Montana veterans testing groundbreaking virtual reality software - KULR8.com | News, Weather & Sports in Billings, Montana

Montana veterans testing groundbreaking virtual reality software

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MISSOULA- A virtual reality software created in Western Montana is diagnosing veterans with a disorder that’s often mistaken for PTSD.

Brian Barnes spent three years in the US Army. He worked for a specialized group that trained for combat in extreme climates and terrain. After serving overseas in Afghanistan, he came back, as so many do, with unseen injuries.

“I was diagnosed with a traumatic brain injury and PTSD,” Barnes says.

Now, he’s testing a new product that was designed to help him better identify and treat his issues. Jason Zentgraf, a health and human performance specialist with the nonprofit group RIVER, says sometimes veterans suffer from another disorder related to PTSD.

Vestibular disorder is damage to the inner ear caused by loud noises. Left untreated, it can cause problems for everything from balance to mood.

“In December of 2016, there was a test conducted by the VA that out of this group of veterans with PTSD, 81 percent of them also had an undiagnosed and untreated vestibular disorder,” Zentgraf said.

The symptoms of vestibular disorder are so similar to PTSD that many veterans have it and don’t know, Zentgraf said.

Until now. A new virtual reality system called Virtual Mind is helping diagnose and treat vestibular disorder. The test uses multiple sensors and controllers to test visual and auditory reaction time, mobility and working memory, using eight tests that ask the viewer to move through a realistic virtual environment. It also includes tests for eye-tracking and balance.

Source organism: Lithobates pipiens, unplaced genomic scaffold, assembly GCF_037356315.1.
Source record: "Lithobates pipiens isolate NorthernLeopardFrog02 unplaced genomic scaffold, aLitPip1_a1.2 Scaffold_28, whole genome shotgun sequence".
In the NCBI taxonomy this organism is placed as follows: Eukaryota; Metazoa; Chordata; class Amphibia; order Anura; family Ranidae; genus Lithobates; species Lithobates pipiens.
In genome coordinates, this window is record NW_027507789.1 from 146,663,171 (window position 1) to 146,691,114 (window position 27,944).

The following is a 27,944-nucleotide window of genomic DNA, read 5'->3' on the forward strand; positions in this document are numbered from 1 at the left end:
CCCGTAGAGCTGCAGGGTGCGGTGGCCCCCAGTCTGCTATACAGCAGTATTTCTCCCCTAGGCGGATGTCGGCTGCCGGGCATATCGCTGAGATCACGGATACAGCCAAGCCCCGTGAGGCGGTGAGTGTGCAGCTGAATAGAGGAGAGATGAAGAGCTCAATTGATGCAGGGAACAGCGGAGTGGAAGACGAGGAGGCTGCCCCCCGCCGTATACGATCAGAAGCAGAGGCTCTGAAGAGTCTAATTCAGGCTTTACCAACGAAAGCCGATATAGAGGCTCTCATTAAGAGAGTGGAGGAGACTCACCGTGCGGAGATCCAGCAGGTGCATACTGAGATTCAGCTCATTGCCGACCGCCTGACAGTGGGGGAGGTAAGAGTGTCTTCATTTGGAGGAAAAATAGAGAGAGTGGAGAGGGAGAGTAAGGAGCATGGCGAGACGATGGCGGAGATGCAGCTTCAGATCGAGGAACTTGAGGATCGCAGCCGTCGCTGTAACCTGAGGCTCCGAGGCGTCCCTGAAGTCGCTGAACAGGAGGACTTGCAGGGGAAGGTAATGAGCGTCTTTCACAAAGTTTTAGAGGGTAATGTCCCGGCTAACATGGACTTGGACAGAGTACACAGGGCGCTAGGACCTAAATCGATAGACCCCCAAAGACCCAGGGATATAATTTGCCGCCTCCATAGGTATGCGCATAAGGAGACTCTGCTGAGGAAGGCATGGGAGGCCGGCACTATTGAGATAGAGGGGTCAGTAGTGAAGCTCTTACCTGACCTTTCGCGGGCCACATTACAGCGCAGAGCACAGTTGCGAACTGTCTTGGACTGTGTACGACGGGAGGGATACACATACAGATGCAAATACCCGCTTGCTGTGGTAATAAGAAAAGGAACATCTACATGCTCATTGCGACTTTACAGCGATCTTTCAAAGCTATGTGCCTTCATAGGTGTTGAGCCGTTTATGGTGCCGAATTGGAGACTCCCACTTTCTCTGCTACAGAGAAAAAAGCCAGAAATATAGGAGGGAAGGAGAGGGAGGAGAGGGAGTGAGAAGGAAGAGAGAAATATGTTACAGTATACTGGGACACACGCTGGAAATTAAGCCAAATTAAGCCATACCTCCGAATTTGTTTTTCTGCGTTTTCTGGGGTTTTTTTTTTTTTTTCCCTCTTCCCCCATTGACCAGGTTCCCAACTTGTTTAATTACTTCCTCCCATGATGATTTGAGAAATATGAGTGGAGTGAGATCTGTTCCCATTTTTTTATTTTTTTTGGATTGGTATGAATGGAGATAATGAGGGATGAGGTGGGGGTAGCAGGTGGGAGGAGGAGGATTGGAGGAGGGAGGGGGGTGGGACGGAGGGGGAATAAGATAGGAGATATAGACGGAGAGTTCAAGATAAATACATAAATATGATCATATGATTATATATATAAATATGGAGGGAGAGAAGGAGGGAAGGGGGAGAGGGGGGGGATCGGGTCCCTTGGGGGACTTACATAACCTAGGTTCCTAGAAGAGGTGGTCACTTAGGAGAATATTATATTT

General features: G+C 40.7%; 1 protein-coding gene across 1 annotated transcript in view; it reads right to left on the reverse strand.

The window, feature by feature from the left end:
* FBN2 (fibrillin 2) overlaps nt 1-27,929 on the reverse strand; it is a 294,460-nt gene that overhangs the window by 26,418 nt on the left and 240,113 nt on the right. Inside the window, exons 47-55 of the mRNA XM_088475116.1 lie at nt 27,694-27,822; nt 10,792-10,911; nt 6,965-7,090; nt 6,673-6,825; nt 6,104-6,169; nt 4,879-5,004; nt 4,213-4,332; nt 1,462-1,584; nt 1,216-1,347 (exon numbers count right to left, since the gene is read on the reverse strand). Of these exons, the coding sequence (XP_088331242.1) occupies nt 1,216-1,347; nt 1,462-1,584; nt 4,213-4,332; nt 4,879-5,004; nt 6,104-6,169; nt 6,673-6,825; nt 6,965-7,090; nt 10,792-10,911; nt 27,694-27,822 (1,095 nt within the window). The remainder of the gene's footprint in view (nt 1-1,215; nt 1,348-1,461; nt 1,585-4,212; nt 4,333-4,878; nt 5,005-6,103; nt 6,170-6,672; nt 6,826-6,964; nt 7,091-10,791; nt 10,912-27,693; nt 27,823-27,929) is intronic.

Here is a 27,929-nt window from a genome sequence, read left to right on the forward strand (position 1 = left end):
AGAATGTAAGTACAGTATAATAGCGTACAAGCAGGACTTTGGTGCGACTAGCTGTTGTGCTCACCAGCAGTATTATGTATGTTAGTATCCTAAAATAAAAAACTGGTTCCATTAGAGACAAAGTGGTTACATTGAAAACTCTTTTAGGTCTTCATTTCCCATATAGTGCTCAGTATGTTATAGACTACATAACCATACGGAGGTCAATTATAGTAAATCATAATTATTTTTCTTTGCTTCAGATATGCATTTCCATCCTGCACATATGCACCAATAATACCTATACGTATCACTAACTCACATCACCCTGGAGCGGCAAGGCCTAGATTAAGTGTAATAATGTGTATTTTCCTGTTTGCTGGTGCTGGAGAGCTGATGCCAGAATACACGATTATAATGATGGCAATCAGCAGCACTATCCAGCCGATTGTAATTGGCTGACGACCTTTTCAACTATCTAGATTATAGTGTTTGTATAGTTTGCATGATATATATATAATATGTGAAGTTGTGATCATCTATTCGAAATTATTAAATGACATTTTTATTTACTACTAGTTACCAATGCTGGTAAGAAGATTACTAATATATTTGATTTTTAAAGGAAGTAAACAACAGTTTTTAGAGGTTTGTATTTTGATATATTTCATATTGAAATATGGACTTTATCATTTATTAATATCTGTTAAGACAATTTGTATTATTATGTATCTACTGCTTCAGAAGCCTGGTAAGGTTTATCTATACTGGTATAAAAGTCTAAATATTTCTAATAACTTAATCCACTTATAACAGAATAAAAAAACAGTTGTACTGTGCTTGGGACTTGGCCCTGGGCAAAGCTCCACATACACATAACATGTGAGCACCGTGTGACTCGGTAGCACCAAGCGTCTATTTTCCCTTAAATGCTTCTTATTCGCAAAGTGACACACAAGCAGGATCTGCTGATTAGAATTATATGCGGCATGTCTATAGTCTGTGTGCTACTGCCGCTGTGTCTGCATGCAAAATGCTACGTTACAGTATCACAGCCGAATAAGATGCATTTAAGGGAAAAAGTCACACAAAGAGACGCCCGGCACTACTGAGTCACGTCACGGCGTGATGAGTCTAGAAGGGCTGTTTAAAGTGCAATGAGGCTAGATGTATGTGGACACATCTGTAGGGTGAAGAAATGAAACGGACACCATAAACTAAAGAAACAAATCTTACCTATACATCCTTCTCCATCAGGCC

Virtual Mind teamed up with the Missoula-based Rural Institute Veterans Education and Research, RIVER, to see how the tests could help local veterans who experience PTSD and related issues. Four of the five veterans they originally tested had symptoms of vestibular disorder.

“We started learning about it and learned about the correlation of PTSD, tramautic brain injuries and vestibular disorder,” Zentgraf said.

Erik Guzik, cofounder of the Virtual Mind software, says it’s a huge improvement over current cognitive tests used for conditions such as concussions, strokes and even Alzheimer’s. Many such tests were originally done with pen and paper, where patients were asked to complete simple tasks like assigning letters and numbers in a specific order, like A-1 and A-2.

Today, many such tests are done with computer programs, but Guzik sees room for improvement. A virtual reality test, using goggles like those pictured below, offers a more engaging environment for the patient.

“We’re capturing the [reaction] time automatically with the software and we’re also capturing mistakes automatically, so it’s more engaging and accurate,” Guzik says.

After initial trials on 60 subjects, developers of Virtual Mind are now working with a group in California to see if VR can help diagnose and treat patients with Alzheimer’s or strokes. The next phase will test 150 subjects.

Patients like Barnes say virtual reality offers another benefit: it’s more fun.

“It was pretty sweet,” he says.

To learn more about this software please visit vrmind.co. If you're interested in participating or working with Virtual Mind, contact Erik Guzik, Co-Founder of Virtual Mind, at erik@vrmind.co.

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